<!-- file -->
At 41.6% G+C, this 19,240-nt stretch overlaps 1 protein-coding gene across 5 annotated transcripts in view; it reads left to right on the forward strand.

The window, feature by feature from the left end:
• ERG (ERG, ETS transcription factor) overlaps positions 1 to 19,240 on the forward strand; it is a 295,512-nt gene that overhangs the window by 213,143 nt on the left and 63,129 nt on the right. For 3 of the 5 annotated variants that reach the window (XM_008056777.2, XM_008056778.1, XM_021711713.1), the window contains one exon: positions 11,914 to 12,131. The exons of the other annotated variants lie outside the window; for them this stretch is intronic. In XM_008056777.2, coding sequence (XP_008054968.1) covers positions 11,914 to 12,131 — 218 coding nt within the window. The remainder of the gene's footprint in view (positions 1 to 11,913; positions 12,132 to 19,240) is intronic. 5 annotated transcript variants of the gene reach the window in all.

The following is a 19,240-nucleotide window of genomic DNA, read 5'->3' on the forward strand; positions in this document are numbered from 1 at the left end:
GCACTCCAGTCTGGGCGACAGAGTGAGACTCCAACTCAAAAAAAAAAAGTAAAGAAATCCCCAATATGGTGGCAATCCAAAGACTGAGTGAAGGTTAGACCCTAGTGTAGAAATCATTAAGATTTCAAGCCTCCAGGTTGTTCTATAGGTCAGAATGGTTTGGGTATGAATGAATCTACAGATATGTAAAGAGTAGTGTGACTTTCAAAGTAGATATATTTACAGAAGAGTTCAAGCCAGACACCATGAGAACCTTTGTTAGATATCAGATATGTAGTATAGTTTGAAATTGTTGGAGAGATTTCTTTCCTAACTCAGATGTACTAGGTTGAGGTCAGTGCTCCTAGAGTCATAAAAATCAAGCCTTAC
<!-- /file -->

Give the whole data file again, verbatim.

At 41.6% G+C, this 19,240-nt stretch overlaps 1 protein-coding gene across 5 annotated transcripts in view; it reads left to right on the forward strand.

The window, feature by feature from the left end:
• ERG (ERG, ETS transcription factor) overlaps positions 1 to 19,240 on the forward strand; it is a 295,512-nt gene that overhangs the window by 213,143 nt on the left and 63,129 nt on the right. For 3 of the 5 annotated variants that reach the window (XM_008056777.2, XM_008056778.1, XM_021711713.1), the window contains one exon: positions 11,914 to 12,131. The exons of the other annotated variants lie outside the window; for them this stretch is intronic. In XM_008056777.2, coding sequence (XP_008054968.1) covers positions 11,914 to 12,131 — 218 coding nt within the window. The remainder of the gene's footprint in view (positions 1 to 11,913; positions 12,132 to 19,240) is intronic. 5 annotated transcript variants of the gene reach the window in all.

The following is a 19,240-nucleotide window of genomic DNA, read 5'->3' on the forward strand; positions in this document are numbered from 1 at the left end:
GCACTCCAGTCTGGGCGACAGAGTGAGACTCCAACTCAAAAAAAAAAAGTAAAGAAATCCCCAATATGGTGGCAATCCAAAGACTGAGTGAAGGTTAGACCCTAGTGTAGAAATCATTAAGATTTCAAGCCTCCAGGTTGTTCTATAGGTCAGAATGGTTTGGGTATGAATGAATCTACAGATATGTAAAGAGTAGTGTGACTTTCAAAGTAGATATATTTACAGAAGAGTTCAAGCCAGACACCATGAGAACCTTTGTTAGATATCAGATATGTAGTATAGTTTGAAATTGTTGGAGAGATTTCTTTCCTAACTCAGATGTACTAGGTTGAGGTCAGTGCTCCTAGAGTCATAAAAATCAAGCCTTAC